This is an interesting topic and a cursory glance at hydrogen peroxide vs bleach for treating drinking water
proved to be a worthwhile Web search. The anecdotal reports were legion ... but I came away convinced that hydrogen peroxide wouldn't be my choice for treating drinking water.
I have captured below some info from Wiki about bleach for treating water; it succinctly echoes other science-based info I read, including some important tips and a couple of questions that invite more research
The broad-spectrum effectiveness of bleach, particularly sodium hypochlorite, is owed to the nature of its chemical reactivity with microbes. Rather than acting in an inhibitory or toxic fashion in the manner of antibiotics, bleach quickly reacts with microbial cells to irreversibly denature and destroy many pathogens. Bleach, particularly sodium hypochlorite, has been shown to react with a microbe's heat shock proteins, stimulating their role as intra-cellular chaperone and causing the bacteria to form into clumps (much like an egg that has been boiled) that will eventually die off. In some cases, bleach's base acidity compromises a bacterium's lipid membrane, a reaction similar to popping a balloon. The range of micro-organisms effectively killed by bleach (particularly sodium hypochlorite) is extensive, making it an extremely versatile disinfectant. The same study found that at low (micromolar) sodium hypochlorite levels, E. coli and Vibrio cholerae activate a defense mechanism that helps protect the bacteria, though the implications of this defense mechanism have not been fully investigated.
In response to infection, the human immune system will produce a strong oxidizer, hypochlorous acid, which is generated in activated neutrophils by myeloperoxidase-mediated peroxidation of chloride ions, and contributes to the destruction of bacteria.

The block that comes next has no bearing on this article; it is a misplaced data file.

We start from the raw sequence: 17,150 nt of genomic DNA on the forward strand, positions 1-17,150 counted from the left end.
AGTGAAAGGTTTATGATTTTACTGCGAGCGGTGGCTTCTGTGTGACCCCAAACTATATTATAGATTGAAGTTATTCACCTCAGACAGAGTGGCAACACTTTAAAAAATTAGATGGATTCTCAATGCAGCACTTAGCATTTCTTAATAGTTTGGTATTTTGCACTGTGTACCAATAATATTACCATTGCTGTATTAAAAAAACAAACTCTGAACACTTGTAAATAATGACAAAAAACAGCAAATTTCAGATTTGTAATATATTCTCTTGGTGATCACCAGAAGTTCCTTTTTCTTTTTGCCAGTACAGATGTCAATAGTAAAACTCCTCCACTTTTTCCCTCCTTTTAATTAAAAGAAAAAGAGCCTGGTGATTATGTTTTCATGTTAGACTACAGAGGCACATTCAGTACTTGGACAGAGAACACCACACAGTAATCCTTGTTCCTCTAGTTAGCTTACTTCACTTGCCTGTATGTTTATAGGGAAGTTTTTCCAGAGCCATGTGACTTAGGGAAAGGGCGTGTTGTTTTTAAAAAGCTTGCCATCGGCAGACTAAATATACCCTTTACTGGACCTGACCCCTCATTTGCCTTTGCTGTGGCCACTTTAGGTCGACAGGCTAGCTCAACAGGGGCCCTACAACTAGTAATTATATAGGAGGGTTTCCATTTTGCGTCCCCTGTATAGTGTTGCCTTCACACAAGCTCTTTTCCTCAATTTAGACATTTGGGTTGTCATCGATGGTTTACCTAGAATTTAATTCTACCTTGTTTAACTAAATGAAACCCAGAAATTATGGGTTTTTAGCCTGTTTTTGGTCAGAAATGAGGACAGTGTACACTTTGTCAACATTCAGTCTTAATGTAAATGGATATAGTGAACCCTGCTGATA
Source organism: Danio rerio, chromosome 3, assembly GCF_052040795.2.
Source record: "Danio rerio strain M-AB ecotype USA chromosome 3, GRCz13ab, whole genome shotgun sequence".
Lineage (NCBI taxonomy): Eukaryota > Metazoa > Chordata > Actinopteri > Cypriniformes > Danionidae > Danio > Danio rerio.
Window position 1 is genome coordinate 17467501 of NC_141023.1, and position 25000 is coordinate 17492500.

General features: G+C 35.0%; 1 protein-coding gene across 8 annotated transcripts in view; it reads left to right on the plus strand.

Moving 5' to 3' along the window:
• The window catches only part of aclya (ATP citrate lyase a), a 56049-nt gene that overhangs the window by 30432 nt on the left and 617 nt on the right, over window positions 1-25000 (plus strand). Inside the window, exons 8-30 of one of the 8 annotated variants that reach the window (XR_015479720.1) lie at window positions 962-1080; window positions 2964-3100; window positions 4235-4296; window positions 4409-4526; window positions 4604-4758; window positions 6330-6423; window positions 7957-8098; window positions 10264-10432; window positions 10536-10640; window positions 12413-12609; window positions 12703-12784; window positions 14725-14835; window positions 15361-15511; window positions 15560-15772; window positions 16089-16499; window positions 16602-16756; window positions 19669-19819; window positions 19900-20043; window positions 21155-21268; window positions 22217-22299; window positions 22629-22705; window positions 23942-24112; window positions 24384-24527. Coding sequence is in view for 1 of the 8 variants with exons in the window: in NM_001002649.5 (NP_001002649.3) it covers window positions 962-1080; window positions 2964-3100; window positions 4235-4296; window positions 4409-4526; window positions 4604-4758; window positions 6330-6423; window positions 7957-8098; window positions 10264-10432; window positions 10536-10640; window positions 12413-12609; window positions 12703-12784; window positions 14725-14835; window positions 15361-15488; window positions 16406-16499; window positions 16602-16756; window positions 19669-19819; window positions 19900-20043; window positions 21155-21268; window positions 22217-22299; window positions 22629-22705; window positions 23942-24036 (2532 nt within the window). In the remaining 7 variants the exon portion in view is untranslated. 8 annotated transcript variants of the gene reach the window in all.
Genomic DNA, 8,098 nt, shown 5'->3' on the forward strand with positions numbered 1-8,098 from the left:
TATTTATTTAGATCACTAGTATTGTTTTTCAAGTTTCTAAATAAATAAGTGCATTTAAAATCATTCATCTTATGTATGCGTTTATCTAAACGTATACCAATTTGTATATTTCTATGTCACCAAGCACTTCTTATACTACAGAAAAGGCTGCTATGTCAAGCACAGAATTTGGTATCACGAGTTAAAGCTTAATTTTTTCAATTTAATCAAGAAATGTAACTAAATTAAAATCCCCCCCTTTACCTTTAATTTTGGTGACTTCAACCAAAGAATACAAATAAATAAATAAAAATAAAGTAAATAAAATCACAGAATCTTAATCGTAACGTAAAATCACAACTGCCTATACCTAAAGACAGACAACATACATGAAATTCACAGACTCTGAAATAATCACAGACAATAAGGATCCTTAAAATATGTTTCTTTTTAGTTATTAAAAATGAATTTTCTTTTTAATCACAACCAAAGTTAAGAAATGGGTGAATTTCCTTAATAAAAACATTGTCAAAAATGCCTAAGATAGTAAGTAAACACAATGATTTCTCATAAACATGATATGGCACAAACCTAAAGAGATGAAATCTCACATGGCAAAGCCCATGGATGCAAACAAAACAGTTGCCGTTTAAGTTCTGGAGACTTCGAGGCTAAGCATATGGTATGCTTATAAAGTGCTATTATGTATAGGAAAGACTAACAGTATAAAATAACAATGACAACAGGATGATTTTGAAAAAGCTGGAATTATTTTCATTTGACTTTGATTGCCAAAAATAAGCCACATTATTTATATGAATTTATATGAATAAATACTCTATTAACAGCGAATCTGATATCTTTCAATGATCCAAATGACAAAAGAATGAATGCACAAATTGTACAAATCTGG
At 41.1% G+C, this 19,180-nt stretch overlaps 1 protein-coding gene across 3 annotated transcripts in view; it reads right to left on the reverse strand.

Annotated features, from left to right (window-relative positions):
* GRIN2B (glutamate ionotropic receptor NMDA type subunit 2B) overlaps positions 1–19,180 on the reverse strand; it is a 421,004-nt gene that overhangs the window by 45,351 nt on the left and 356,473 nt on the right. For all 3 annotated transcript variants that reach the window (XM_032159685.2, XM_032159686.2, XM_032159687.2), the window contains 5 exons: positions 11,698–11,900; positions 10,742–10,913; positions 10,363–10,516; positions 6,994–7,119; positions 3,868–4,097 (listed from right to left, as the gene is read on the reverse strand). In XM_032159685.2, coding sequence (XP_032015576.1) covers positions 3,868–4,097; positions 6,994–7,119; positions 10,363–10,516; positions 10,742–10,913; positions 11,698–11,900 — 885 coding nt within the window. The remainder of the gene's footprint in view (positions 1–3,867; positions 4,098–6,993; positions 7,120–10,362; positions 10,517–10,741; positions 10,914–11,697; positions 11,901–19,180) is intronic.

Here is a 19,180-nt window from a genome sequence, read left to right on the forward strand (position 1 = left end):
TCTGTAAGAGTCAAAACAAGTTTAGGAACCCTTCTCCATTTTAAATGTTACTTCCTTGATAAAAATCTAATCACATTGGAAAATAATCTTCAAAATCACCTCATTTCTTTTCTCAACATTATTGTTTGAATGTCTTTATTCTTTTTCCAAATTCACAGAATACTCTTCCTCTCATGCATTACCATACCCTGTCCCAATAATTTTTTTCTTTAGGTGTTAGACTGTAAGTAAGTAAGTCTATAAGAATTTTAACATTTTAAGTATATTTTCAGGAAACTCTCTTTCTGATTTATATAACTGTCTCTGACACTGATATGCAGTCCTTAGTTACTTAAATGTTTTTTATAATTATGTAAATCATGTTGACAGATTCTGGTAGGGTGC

Sodium hypochlorite solution, 3-6%, (common household bleach) must be diluted to be used safely when disinfecting surfaces and when used to treat drinking water. When disinfecting most surfaces, 1 part liquid household bleach to 100 parts
water is sufficient for sanitizing. Stronger or weaker solutions may be more appropriate to meet specific goals, such as killing resistant viruses or sanitizing surfaces that will not be in contact with food
. See references
for more information.
In an emergency
, drinking water should be treated by boiling for 1–3 minutes, longer at higher altitudes. If boiling is not possible, water can be chemically treated with a ratio of 2 drops of plain liquid household bleach (5-6% sodium hypochlorite solution) per liter of water or 8 drops of bleach per gallon (3.79L) of water; 1/2 teaspoon bleach per five gallons (19L) of water. Do not use powdered bleach, or bleach with scents, cleaners or other additives. Do not collect water for treatment from flood waters or other potentially contaminated sources. If water appears dirty or cloudy, let it settle and/or filter the water before adding the bleach. Let treated water stand covered for 30 minutes. If water is still cloudy after filtering, double the amount of bleach used. If the water is very cold, either warm it before treatment or double the treatment time. Treated water should still have a slight bleach odor
after treatment. If it does not, repeat the treatment. If no bleach odor
is evident after a second treatment, discard the water and find a better water source. Inappropriate dilutions of bleach can endanger your health